[875] PTEN Deletion and Heme Oxygenase-1 Overexpression Are Associated with Adverse Clinical Outcome and Cooperate in Prostate Cancer Progression.

Yunru Li, Su Jack, Xiao DingZhang, Maisa Yoshimoto, Shuhong Liu, Krikor Bijian, Ajay Gupta, Jeremy A Squire, Jianguo Zhang, Moulay Alaoui Jamali, Tarek A Bismar. University of Calgary and Calgary Laboatory Services, AB, Canada; McGill University, Montreal, QC, Canada; Guangdong General Hospital, Guangdong Academy of Medical Sciences, Guangzhou, Guangdong, China; Queen's University, Kingston, ON, Canada; University of Calgary, AB, Canada

Background: Over-expression of heme oxygenase-1 (HO-1), a sensor and regulator of oxidative stress and tissue redox homeostasis, and deletion of PTEN, a tumor suppressor gene, has been reported in prostate cancer (PCA).
Design: We assessed HO-1 expression and PTEN deletion, and their prognostic values, in two cohorts of men with localized PCA and castration resistant prostate cancer (CRPC). HO-1 expression was scored semi-quantitatively and PTEN status was assessed by a four-color interphase FISH.
Results: There was a significant difference between HO-1 epithelial expression between benign, high-grade prostatic intraepithelial neoplasia (HGPIN), localized PCA, and CRPC (p<0.0001). The highest epithelial HO-1 expression was noted in CRPC (2.00 ± 0.89) followed by benign prostate tissue (1.49 + 1.03), localized PCA (1.20 + 0.95) and HGPIN (1.07 + 0.87). PTEN deletions were observed in 66% and 42.6% of CRPC and localized PCA, respectively. Although neither HO-1 overexpression nor PTEN deletion by itself in localized PCA showed significant association with PSA relapse, the combined status of both markers correlated with disease progression (Log-rank test, p= 0.01). In preclinical prostate cancer model, inhibition of HO-1 by shRNA in PC3M cells where PTEN is restored, strongly reduced cell growth and invasion in-vitro and inhibited tumor growth and lung metastasis formation in mice compared to control cells or to where only HO-1 is inhibited or PTEN is restored.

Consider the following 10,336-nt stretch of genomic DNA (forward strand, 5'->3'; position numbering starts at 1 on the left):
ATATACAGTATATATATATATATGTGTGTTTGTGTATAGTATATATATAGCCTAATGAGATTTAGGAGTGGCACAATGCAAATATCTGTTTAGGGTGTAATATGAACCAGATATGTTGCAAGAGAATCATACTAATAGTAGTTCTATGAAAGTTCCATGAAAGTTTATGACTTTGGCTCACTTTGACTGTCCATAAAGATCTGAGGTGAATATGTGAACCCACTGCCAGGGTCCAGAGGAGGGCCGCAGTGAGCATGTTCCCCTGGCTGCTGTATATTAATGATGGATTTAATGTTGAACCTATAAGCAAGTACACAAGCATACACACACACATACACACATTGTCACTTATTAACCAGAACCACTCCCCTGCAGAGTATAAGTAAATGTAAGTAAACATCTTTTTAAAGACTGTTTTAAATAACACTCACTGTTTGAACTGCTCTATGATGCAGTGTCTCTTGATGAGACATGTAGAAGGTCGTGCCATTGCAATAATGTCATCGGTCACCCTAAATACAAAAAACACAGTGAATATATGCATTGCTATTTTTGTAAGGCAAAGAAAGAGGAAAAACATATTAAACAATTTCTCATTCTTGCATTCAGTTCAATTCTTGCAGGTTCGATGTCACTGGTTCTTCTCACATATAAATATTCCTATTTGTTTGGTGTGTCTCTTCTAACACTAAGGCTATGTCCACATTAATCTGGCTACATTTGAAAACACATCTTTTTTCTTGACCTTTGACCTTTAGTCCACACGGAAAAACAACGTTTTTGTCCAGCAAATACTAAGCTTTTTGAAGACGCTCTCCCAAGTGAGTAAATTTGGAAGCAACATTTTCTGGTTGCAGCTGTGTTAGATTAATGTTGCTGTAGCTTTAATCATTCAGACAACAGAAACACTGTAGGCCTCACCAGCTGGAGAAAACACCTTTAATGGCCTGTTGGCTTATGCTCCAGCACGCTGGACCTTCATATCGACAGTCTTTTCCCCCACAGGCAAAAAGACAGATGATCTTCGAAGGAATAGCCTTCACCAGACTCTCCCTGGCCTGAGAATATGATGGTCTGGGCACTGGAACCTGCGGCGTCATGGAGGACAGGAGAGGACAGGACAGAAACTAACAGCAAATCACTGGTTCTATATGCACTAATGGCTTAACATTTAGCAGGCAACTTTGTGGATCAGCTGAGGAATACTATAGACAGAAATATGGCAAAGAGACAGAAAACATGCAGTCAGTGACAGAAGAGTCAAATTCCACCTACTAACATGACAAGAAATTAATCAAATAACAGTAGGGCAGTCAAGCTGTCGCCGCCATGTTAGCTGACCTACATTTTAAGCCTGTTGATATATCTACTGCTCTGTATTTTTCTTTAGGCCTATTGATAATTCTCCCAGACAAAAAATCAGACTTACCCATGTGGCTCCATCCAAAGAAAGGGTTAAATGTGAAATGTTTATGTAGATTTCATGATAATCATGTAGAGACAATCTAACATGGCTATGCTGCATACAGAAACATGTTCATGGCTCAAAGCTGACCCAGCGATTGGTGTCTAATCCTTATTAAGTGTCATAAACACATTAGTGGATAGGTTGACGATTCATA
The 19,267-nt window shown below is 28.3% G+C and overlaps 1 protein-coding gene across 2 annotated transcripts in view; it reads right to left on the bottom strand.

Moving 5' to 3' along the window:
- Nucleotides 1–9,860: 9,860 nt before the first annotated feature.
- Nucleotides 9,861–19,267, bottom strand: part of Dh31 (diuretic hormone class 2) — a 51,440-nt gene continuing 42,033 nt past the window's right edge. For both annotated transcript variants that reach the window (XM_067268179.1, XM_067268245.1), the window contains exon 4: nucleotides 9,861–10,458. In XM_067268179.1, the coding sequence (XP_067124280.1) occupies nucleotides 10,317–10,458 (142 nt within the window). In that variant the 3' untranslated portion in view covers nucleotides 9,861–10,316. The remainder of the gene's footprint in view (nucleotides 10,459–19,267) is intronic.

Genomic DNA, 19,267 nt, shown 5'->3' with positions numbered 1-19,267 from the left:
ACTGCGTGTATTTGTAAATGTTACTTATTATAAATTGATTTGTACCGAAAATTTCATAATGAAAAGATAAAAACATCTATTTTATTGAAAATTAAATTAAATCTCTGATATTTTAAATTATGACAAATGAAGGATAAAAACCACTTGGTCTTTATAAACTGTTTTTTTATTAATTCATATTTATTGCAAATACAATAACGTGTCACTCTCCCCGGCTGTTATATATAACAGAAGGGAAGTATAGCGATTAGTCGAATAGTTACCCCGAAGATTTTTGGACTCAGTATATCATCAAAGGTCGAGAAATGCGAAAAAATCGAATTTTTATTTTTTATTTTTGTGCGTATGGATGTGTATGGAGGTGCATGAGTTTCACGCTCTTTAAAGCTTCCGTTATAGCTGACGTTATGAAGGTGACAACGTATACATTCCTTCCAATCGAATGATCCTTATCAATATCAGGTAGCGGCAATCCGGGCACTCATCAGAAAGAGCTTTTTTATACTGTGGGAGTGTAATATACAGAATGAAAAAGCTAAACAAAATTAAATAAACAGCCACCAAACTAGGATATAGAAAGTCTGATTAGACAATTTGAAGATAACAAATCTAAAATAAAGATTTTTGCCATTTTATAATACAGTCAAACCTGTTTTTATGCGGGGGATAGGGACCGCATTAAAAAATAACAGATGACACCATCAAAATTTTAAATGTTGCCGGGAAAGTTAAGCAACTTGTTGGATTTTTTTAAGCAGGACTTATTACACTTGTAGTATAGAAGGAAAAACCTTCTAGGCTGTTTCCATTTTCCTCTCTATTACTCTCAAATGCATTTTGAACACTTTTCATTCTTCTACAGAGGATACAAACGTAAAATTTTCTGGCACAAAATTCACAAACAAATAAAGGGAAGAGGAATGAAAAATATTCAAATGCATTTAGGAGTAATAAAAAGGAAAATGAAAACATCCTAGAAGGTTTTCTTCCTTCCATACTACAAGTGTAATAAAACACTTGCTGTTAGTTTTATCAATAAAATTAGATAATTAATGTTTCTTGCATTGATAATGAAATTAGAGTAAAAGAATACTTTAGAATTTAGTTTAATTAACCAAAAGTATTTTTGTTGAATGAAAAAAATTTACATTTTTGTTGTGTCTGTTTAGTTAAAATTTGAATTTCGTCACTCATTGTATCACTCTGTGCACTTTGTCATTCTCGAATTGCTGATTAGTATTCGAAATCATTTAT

Conclusions: We provide novel evidence for strong correlation between epithelial HO-1 expression and PTEN deletions in relation to PCA patient's outcome. This cooperation is supported by data using PCA preclinical model where both HO-1 and PTEN were manipulated. These findings open-up novel cooperative genetic pathways associated with PCA progression and could potentially lead to discovery of novel therapeutic modalities for advanced PCA.
Category: Genitourinary (including renal tumors)

Monday, February 28, 2011 9:30 AM

Poster Session I Stowell-Orbison/Surgical Pathology/Autopsy Awards Poster Session # 98, Monday Morning


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